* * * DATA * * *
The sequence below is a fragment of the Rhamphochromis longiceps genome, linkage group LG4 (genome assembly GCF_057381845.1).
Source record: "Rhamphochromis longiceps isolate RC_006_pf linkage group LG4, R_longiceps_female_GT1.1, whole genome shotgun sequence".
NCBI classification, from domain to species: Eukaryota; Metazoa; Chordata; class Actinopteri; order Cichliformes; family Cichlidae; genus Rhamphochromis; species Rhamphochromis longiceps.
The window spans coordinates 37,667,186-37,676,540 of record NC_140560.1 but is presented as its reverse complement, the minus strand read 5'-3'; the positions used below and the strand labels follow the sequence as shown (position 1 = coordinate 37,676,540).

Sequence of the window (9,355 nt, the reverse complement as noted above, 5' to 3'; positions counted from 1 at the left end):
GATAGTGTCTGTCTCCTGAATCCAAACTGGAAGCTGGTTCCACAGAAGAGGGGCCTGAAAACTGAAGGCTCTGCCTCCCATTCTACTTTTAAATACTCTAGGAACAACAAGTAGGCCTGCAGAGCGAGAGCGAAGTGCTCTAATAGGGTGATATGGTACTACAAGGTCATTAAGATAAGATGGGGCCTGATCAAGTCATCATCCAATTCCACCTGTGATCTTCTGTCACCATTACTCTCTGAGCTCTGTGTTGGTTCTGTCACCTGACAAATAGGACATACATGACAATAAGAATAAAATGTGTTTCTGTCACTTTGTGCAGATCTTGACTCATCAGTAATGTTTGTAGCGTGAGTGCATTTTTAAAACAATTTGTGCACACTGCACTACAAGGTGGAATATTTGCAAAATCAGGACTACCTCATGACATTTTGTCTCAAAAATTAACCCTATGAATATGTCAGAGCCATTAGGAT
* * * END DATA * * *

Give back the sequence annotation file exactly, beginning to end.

The sequence below is a fragment of the Rhamphochromis longiceps genome, linkage group LG4 (genome assembly GCF_057381845.1).
Source record: "Rhamphochromis longiceps isolate RC_006_pf linkage group LG4, R_longiceps_female_GT1.1, whole genome shotgun sequence".
NCBI classification, from domain to species: Eukaryota; Metazoa; Chordata; class Actinopteri; order Cichliformes; family Cichlidae; genus Rhamphochromis; species Rhamphochromis longiceps.
The window spans coordinates 37,667,186-37,676,540 of record NC_140560.1 but is presented as its reverse complement, the minus strand read 5'-3'; the positions used below and the strand labels follow the sequence as shown (position 1 = coordinate 37,676,540).

Sequence of the window (9,355 nt, the reverse complement as noted above, 5' to 3'; positions counted from 1 at the left end):
GATAGTGTCTGTCTCCTGAATCCAAACTGGAAGCTGGTTCCACAGAAGAGGGGCCTGAAAACTGAAGGCTCTGCCTCCCATTCTACTTTTAAATACTCTAGGAACAACAAGTAGGCCTGCAGAGCGAGAGCGAAGTGCTCTAATAGGGTGATATGGTACTACAAGGTCATTAAGATAAGATGGGGCCTGATCAAGTCATCATCCAATTCCACCTGTGATCTTCTGTCACCATTACTCTCTGAGCTCTGTGTTGGTTCTGTCACCTGACAAATAGGACATACATGACAATAAGAATAAAATGTGTTTCTGTCACTTTGTGCAGATCTTGACTCATCAGTAATGTTTGTAGCGTGAGTGCATTTTTAAAACAATTTGTGCACACTGCACTACAAGGTGGAATATTTGCAAAATCAGGACTACCTCATGACATTTTGTCTCAAAAATTAACCCTATGAATATGTCAGAGCCATTAGGAT